1. It’s all about engagement. Dawn suggests immediately engaging the audience by captivating them with a story or some other form of ‘hook’ to immediately grab their attention. Anything that makes the audience want more will do, be it ‘Call me Ishmael’ or the opening riff on the guitar in the Rolling Stones’ song ‘Satisfaction.’
  1. Start strong. Similar to the above, generally speaking the first and last five minutes of any presentation are the ones that will stick with the audience. Hit the ground running and finish strong! A big point (for me, at least) that Dawn made here is that starting with an apology is seldom the best move.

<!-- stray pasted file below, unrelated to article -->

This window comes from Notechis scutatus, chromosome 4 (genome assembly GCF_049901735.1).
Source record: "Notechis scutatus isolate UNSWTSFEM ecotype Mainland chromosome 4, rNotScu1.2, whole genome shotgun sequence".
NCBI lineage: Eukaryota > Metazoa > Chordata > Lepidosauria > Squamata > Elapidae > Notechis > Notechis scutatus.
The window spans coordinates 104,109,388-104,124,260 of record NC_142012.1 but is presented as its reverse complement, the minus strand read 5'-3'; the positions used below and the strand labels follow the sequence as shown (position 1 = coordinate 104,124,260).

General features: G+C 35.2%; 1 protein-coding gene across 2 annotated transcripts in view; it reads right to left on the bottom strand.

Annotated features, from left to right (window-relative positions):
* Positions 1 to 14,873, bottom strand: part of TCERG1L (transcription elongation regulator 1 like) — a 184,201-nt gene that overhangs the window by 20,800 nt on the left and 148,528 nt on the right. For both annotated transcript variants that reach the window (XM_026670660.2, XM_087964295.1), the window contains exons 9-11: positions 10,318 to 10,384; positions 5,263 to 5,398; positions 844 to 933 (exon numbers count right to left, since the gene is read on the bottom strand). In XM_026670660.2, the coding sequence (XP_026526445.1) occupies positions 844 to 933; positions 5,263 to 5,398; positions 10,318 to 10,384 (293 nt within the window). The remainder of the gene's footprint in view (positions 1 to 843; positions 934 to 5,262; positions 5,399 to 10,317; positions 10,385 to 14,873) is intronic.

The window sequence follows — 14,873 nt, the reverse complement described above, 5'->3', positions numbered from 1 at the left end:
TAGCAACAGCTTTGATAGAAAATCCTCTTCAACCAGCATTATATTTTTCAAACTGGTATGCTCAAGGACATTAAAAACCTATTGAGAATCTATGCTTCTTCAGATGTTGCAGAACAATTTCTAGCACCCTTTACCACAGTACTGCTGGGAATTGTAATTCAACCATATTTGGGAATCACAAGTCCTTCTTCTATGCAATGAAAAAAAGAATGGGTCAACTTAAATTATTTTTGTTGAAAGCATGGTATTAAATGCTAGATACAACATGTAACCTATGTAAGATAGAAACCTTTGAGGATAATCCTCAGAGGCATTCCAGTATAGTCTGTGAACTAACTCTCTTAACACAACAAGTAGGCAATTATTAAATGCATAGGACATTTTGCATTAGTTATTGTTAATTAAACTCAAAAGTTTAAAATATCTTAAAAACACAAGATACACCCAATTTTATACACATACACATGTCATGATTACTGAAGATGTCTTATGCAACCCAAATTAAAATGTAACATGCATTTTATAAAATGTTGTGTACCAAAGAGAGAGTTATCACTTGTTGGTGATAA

1. Slow down. Remember to breathe. Another important idea is to view the presentation as a conversation, which will make it feel more natural and, importantly, ease the feeling of wanting to sprint through the prepared material.
  1. Be aware of verbal garbage. The ‘empty calories of conversation,’ filler words should be avoided. Uh, um, like, y’know, ah…these are verbal ticks best avoided though, as Dawn points out, filling silence in this way is not as big a deal as many often make it out to be. Avoid using these when possible, but do not lose sleep over an errant ‘um.’
  1. Make eye contact. Making eye contact builds trust, though maintaining eye contact too long or in a manner that might be seen as inauthentic does more harm than good. Singling out one person and holding eye contact for too long makes all parties uncomfortable and scanning from side to side looks robotic. Move from person to person, do not linger too long.